The market and news media
Try this. Do not, I repeat do not, watch news channels for one week. Avoid online news. Just read the newspapers. After a week, you will feel a sudden peace, a de-stressing taking hold of you.
Your patience, tolerance, everything will start going up. This is not a joke. I did it to myself last week when the media was going mad about the chopper deal. I did not feel anger, irritation or anything about the deal. And I ended up reading some really good opinion pieces and editorials about it.
The individual is obviously not a sample that reflects 700 odd million TV viewers. But this experiment points towards the answer to the question of falling news standards and our apoplectic feeling about them. It involves giving up on television news for a bit, till the medium and the people running it get their act in order.
For very long we have discussed all that is wrong with news television. What however is wrong with us as news viewers? Or as consumers of any media? Why can we not change channels or switch off the TV, if something is not good enough or doesn’t agree with our sensibilities? One part of it has to do with psyche. This column will not tackle that.
The other is the way our TV and its navigation is structured. In an analog world we are snackers because there are no electronic programming guides (EPGs), no menus and no flexibility to choose. But for seven years now we have been digitising, thanks to DTH. Add the recent mandatory cable digitisation going on and roughly one-third of India’s 140 million TV homes are digital. And you can see a huge change in how they watch television.
One of the first genres to lose share, post digitisation is news. This is because surfing becomes easier on digital TV, thanks to an EPG, that menu you see on your DTH screen. It ensures that people go straight to the channels or shows they want instead of roaming around aimlessly. This, typically, has benefitted specialised genres such as kids’ programming or movies. And it has hit genres that do not have a focussed offering, such as news or music.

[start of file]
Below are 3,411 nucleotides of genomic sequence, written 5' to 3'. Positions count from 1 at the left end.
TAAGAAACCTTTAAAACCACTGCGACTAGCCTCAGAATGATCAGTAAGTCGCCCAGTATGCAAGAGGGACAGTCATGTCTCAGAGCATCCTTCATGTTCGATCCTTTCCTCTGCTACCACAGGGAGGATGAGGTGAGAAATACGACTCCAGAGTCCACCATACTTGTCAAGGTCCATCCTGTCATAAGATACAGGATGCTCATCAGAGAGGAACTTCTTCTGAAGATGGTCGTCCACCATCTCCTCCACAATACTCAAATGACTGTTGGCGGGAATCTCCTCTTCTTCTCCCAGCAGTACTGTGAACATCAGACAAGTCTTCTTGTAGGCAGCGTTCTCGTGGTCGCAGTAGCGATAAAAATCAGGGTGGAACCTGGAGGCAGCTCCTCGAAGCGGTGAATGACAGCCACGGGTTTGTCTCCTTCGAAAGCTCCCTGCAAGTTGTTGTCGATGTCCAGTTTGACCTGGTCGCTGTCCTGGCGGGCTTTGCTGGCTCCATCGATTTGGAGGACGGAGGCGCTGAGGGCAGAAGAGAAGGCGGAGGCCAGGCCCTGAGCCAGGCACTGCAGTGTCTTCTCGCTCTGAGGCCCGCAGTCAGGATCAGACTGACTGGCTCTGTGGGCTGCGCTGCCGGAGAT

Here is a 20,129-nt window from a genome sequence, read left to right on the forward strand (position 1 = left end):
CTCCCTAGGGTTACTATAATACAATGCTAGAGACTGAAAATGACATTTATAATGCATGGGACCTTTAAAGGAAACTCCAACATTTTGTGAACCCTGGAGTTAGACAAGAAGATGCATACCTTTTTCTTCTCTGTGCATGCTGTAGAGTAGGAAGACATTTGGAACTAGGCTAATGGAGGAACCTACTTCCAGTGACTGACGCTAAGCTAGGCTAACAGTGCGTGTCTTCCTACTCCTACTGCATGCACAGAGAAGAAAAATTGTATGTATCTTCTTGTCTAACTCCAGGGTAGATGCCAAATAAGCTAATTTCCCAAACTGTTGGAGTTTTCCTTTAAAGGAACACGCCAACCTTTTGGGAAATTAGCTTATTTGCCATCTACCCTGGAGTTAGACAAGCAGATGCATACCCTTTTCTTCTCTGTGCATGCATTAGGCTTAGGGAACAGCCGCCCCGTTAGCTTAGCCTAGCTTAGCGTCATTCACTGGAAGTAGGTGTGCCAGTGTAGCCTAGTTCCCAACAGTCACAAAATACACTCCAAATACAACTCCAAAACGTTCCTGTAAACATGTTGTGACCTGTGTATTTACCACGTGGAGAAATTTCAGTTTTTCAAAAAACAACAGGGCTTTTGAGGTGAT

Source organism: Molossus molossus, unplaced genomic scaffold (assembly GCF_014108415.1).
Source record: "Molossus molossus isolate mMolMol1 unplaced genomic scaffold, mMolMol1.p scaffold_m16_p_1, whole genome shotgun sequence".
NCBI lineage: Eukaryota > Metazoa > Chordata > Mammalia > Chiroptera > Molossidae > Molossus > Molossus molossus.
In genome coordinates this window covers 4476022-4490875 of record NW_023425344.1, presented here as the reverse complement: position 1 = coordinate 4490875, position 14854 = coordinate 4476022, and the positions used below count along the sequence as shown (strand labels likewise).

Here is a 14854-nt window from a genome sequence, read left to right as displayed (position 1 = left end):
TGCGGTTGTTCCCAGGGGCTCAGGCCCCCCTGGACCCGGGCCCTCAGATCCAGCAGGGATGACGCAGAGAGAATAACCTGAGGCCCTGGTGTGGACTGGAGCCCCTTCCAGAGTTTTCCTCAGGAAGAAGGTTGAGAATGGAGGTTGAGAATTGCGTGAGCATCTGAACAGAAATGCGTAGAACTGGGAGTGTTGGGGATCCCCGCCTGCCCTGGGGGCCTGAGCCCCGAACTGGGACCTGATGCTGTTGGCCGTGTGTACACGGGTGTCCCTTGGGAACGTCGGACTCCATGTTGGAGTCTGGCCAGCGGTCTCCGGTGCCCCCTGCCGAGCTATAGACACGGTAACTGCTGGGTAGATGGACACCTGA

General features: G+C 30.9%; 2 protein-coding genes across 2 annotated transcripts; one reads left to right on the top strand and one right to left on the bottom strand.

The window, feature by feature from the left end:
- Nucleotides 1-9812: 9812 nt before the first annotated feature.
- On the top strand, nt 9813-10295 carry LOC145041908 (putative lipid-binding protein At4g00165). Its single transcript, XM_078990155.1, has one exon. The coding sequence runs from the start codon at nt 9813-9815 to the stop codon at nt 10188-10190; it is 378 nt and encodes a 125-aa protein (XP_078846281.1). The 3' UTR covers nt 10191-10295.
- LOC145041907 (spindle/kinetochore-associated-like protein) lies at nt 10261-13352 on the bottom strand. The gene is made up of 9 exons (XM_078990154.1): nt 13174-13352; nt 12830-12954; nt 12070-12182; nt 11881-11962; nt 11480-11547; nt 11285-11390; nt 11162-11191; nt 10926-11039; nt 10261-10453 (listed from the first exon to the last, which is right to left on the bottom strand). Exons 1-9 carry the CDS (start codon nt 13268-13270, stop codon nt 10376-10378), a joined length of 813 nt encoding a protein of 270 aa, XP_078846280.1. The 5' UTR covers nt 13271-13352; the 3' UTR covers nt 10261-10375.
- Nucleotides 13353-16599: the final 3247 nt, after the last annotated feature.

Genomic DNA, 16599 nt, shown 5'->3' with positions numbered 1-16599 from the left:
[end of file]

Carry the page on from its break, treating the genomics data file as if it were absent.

It also tells you one more thing. That we have matured significantly as an audience, especially in areas that have had cable TV for long, such as Mumbai or Delhi among the top 20 cities. This by the way is evident also in the way we read magazines or see films. In magazines for instance the specialised consumer titles are showing the maximum growth in readership and ad revenues.
So IT, lifestyle magazines are doing well, while news magazines which operate in a commoditised market are struggling. Ditto for films where the mass market films do well on single screens while the somewhat more evolved stuff does not go beyond the multiplexes in mature metro markets. Our palates as media consumers are getting finer and we are getting more demanding. So the shrill, over-the-top senseless debates may work in small towns where media exposure is not yet complete.
They don’t in the bigger cities which are more mature markets. It explains to a great extent why English news continues to stagnate or fall (depending on which quarter you look at) in the overall viewership pie. The four metros, the biggest consumers of English news are simply not interested in watching the same anchors they were watching ten years ago, offering the same points of views, with the same experts.
That tells you more clearly than anything else that you don’t need regulation or controls on the media. You need a free market and good editors who can create news brands that cut through the clutter. As digitisation spreads, news channels will find themselves caught between consumers who are not willing to pay for them and advertisers who will question these very falling viewership numbers. Wait then for news channels to refocus their businesses around content instead of distribution. It may take six months or more. That is when I will try watching a news channel again.
The writer is a media specialist and author. Follow her on twitter at http://twitter.com/vanitakohlik